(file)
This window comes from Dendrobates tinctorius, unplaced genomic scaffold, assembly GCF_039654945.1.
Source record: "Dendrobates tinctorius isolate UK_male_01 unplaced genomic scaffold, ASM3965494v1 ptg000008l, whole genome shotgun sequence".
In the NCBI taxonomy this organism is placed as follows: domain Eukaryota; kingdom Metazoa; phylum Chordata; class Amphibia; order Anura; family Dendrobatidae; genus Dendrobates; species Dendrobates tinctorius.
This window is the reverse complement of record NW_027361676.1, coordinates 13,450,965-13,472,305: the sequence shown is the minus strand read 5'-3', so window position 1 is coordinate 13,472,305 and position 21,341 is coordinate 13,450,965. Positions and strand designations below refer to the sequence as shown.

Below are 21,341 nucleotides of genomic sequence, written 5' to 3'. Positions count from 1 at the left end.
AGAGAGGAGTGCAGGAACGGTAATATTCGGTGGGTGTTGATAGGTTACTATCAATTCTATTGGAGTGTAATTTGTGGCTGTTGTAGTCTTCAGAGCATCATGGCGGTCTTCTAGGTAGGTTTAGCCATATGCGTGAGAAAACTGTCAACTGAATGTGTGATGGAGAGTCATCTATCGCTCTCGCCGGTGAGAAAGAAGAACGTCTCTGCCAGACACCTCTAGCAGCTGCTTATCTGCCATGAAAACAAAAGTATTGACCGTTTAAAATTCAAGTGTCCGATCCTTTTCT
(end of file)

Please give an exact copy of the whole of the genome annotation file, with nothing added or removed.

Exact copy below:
This window comes from Dendrobates tinctorius, unplaced genomic scaffold, assembly GCF_039654945.1.
Source record: "Dendrobates tinctorius isolate UK_male_01 unplaced genomic scaffold, ASM3965494v1 ptg000008l, whole genome shotgun sequence".
In the NCBI taxonomy this organism is placed as follows: domain Eukaryota; kingdom Metazoa; phylum Chordata; class Amphibia; order Anura; family Dendrobatidae; genus Dendrobates; species Dendrobates tinctorius.
This window is the reverse complement of record NW_027361676.1, coordinates 13,450,965-13,472,305: the sequence shown is the minus strand read 5'-3', so window position 1 is coordinate 13,472,305 and position 21,341 is coordinate 13,450,965. Positions and strand designations below refer to the sequence as shown.

Below are 21,341 nucleotides of genomic sequence, written 5' to 3'. Positions count from 1 at the left end.
AGAGAGGAGTGCAGGAACGGTAATATTCGGTGGGTGTTGATAGGTTACTATCAATTCTATTGGAGTGTAATTTGTGGCTGTTGTAGTCTTCAGAGCATCATGGCGGTCTTCTAGGTAGGTTTAGCCATATGCGTGAGAAAACTGTCAACTGAATGTGTGATGGAGAGTCATCTATCGCTCTCGCCGGTGAGAAAGAAGAACGTCTCTGCCAGACACCTCTAGCAGCTGCTTATCTGCCATGAAAACAAAAGTATTGACCGTTTAAAATTCAAGTGTCCGATCCTTTTCT